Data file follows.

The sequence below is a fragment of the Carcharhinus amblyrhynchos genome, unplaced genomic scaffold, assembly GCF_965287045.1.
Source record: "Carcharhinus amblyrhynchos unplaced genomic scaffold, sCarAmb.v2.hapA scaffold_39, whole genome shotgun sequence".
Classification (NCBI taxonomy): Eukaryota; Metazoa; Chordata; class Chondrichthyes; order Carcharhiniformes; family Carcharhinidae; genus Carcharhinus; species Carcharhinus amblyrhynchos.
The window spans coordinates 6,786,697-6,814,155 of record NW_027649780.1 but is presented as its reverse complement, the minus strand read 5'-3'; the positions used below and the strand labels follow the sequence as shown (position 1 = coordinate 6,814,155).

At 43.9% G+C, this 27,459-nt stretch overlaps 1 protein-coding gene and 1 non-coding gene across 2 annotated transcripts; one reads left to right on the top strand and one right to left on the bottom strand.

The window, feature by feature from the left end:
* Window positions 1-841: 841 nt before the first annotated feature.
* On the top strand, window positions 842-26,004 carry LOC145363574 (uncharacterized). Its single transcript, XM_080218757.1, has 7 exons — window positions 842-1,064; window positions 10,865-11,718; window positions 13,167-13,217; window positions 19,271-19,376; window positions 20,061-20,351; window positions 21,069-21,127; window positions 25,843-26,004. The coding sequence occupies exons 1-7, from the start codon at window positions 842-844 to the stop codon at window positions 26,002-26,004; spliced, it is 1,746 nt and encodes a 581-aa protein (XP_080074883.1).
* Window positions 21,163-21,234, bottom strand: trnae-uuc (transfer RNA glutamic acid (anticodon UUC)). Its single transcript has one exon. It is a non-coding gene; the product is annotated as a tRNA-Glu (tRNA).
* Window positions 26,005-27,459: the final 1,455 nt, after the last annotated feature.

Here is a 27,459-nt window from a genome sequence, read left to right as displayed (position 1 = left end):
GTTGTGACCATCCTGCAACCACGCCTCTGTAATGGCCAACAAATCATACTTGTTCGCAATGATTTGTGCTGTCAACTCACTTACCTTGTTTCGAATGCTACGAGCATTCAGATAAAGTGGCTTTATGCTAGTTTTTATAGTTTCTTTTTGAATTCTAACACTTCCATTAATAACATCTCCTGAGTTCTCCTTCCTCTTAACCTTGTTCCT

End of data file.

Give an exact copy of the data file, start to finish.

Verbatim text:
The sequence below is a fragment of the Carcharhinus amblyrhynchos genome, unplaced genomic scaffold, assembly GCF_965287045.1.
Source record: "Carcharhinus amblyrhynchos unplaced genomic scaffold, sCarAmb.v2.hapA scaffold_39, whole genome shotgun sequence".
Classification (NCBI taxonomy): Eukaryota; Metazoa; Chordata; class Chondrichthyes; order Carcharhiniformes; family Carcharhinidae; genus Carcharhinus; species Carcharhinus amblyrhynchos.
The window spans coordinates 6,786,697-6,814,155 of record NW_027649780.1 but is presented as its reverse complement, the minus strand read 5'-3'; the positions used below and the strand labels follow the sequence as shown (position 1 = coordinate 6,814,155).

At 43.9% G+C, this 27,459-nt stretch overlaps 1 protein-coding gene and 1 non-coding gene across 2 annotated transcripts; one reads left to right on the top strand and one right to left on the bottom strand.

The window, feature by feature from the left end:
* Window positions 1-841: 841 nt before the first annotated feature.
* On the top strand, window positions 842-26,004 carry LOC145363574 (uncharacterized). Its single transcript, XM_080218757.1, has 7 exons — window positions 842-1,064; window positions 10,865-11,718; window positions 13,167-13,217; window positions 19,271-19,376; window positions 20,061-20,351; window positions 21,069-21,127; window positions 25,843-26,004. The coding sequence occupies exons 1-7, from the start codon at window positions 842-844 to the stop codon at window positions 26,002-26,004; spliced, it is 1,746 nt and encodes a 581-aa protein (XP_080074883.1).
* Window positions 21,163-21,234, bottom strand: trnae-uuc (transfer RNA glutamic acid (anticodon UUC)). Its single transcript has one exon. It is a non-coding gene; the product is annotated as a tRNA-Glu (tRNA).
* Window positions 26,005-27,459: the final 1,455 nt, after the last annotated feature.

Here is a 27,459-nt window from a genome sequence, read left to right as displayed (position 1 = left end):
GTTGTGACCATCCTGCAACCACGCCTCTGTAATGGCCAACAAATCATACTTGTTCGCAATGATTTGTGCTGTCAACTCACTTACCTTGTTTCGAATGCTACGAGCATTCAGATAAAGTGGCTTTATGCTAGTTTTTATAGTTTCTTTTTGAATTCTAACACTTCCATTAATAACATCTCCTGAGTTCTCCTTCCTCTTAACCTTGTTCCT